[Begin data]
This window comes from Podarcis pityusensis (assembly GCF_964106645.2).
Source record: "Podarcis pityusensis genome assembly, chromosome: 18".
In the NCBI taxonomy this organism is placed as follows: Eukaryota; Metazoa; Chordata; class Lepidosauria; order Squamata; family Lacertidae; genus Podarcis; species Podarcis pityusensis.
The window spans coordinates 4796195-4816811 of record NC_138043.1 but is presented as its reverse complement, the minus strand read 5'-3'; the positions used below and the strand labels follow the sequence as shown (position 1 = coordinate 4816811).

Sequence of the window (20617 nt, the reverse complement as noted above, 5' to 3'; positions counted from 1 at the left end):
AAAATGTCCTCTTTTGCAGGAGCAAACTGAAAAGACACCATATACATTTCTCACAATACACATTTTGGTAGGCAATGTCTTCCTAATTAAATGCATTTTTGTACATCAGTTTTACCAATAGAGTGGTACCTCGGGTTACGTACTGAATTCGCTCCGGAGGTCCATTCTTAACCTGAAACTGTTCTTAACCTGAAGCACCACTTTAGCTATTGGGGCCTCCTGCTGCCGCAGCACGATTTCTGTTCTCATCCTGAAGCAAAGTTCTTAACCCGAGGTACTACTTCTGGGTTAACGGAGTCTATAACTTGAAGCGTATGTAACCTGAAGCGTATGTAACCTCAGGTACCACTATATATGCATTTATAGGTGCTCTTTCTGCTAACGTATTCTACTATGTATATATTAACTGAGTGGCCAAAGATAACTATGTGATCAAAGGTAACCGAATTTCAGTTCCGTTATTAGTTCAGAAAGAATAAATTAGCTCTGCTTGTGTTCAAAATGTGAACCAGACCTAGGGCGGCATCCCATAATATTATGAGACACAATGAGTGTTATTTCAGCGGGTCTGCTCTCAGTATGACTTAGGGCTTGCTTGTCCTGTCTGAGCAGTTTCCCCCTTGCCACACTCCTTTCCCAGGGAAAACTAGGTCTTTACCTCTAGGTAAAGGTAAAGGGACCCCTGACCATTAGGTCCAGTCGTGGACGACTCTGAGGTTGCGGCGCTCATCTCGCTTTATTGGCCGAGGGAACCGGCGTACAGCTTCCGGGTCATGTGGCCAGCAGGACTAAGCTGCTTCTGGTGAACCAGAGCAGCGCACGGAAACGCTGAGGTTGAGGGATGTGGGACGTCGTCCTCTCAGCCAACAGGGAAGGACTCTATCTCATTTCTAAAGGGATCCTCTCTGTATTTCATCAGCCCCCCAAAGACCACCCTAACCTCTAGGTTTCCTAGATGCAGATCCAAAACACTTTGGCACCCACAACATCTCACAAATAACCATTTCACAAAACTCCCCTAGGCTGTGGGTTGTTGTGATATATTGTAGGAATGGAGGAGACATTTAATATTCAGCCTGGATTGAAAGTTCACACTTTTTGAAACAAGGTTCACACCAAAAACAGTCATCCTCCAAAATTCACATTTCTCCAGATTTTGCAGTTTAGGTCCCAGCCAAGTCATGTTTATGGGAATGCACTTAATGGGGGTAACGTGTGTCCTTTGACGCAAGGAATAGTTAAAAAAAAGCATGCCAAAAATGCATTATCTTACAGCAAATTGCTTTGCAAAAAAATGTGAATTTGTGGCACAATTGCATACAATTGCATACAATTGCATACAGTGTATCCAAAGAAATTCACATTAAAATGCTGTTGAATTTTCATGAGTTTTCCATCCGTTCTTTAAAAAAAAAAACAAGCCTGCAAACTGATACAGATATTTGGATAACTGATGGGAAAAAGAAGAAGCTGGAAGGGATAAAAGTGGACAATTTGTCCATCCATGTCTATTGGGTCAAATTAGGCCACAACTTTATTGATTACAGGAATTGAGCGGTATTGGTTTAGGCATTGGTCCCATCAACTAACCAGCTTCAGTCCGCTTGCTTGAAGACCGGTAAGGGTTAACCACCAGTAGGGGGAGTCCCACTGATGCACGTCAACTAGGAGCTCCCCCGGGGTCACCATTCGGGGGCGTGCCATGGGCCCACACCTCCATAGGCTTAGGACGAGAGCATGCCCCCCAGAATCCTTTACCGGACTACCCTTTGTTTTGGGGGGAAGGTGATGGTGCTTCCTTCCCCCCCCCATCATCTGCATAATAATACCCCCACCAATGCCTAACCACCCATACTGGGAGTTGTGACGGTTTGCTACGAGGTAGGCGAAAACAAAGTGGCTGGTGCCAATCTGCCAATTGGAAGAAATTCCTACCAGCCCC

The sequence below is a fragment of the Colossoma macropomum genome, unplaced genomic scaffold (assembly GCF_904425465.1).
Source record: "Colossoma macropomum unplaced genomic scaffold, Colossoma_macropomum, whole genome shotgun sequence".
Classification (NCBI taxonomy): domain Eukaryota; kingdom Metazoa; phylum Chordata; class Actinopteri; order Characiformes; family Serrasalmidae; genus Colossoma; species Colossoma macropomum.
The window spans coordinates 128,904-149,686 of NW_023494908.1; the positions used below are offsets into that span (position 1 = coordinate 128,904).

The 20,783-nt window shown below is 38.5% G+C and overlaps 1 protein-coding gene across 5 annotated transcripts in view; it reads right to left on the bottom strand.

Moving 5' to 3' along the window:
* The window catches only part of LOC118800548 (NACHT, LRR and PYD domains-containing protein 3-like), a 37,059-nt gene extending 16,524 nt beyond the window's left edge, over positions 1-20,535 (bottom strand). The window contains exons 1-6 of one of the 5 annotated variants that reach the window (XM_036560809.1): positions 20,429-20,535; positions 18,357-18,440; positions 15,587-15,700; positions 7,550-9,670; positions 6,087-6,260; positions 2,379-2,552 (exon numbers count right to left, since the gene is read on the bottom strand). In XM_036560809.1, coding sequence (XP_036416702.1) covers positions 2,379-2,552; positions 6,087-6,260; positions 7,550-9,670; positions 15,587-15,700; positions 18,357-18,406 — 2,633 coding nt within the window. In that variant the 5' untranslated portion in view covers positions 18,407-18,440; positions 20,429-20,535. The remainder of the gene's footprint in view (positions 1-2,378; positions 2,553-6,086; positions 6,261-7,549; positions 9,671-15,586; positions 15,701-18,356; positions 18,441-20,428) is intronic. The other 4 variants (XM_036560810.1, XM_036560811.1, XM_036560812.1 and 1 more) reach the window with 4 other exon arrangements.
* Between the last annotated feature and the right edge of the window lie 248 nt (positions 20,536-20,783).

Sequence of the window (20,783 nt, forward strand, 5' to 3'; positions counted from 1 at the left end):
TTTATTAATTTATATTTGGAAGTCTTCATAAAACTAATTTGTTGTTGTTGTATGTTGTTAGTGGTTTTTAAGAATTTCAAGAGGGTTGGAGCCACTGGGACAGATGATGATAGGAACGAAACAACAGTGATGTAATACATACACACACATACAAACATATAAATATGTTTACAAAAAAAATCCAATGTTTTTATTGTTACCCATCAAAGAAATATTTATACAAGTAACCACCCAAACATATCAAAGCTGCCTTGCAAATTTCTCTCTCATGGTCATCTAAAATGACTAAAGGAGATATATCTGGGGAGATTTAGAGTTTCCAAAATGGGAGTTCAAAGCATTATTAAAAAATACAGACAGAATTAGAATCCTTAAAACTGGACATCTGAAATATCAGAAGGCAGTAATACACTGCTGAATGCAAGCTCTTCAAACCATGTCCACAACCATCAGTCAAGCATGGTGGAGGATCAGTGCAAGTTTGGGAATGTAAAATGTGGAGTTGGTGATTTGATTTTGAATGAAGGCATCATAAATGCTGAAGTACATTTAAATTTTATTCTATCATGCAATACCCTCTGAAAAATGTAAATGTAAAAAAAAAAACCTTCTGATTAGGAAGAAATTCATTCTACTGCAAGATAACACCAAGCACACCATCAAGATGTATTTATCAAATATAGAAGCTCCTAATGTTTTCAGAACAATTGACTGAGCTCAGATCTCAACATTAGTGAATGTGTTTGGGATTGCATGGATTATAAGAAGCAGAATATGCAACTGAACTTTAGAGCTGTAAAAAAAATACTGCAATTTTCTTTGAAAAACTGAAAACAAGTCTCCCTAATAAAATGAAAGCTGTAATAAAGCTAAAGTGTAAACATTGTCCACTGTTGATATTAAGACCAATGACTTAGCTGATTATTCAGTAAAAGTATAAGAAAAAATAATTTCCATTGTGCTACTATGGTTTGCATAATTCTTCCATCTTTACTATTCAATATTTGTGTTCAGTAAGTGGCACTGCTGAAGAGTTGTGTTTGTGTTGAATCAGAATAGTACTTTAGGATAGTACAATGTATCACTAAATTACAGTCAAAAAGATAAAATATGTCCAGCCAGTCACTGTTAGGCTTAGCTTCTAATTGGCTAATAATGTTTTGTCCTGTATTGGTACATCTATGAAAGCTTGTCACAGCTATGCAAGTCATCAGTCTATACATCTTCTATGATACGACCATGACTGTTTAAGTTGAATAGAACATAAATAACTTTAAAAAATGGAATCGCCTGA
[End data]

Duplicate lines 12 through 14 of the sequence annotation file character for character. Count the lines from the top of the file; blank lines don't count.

Moving 5' to 3' along the window:
* The window catches only part of LOC118800548 (NACHT, LRR and PYD domains-containing protein 3-like), a 37,059-nt gene extending 16,524 nt beyond the window's left edge, over positions 1-20,535 (bottom strand). The window contains exons 1-6 of one of the 5 annotated variants that reach the window (XM_036560809.1): positions 20,429-20,535; positions 18,357-18,440; positions 15,587-15,700; positions 7,550-9,670; positions 6,087-6,260; positions 2,379-2,552 (exon numbers count right to left, since the gene is read on the bottom strand). In XM_036560809.1, coding sequence (XP_036416702.1) covers positions 2,379-2,552; positions 6,087-6,260; positions 7,550-9,670; positions 15,587-15,700; positions 18,357-18,406 — 2,633 coding nt within the window. In that variant the 5' untranslated portion in view covers positions 18,407-18,440; positions 20,429-20,535. The remainder of the gene's footprint in view (positions 1-2,378; positions 2,553-6,086; positions 6,261-7,549; positions 9,671-15,586; positions 15,701-18,356; positions 18,441-20,428) is intronic. The other 4 variants (XM_036560810.1, XM_036560811.1, XM_036560812.1 and 1 more) reach the window with 4 other exon arrangements.
* Between the last annotated feature and the right edge of the window lie 248 nt (positions 20,536-20,783).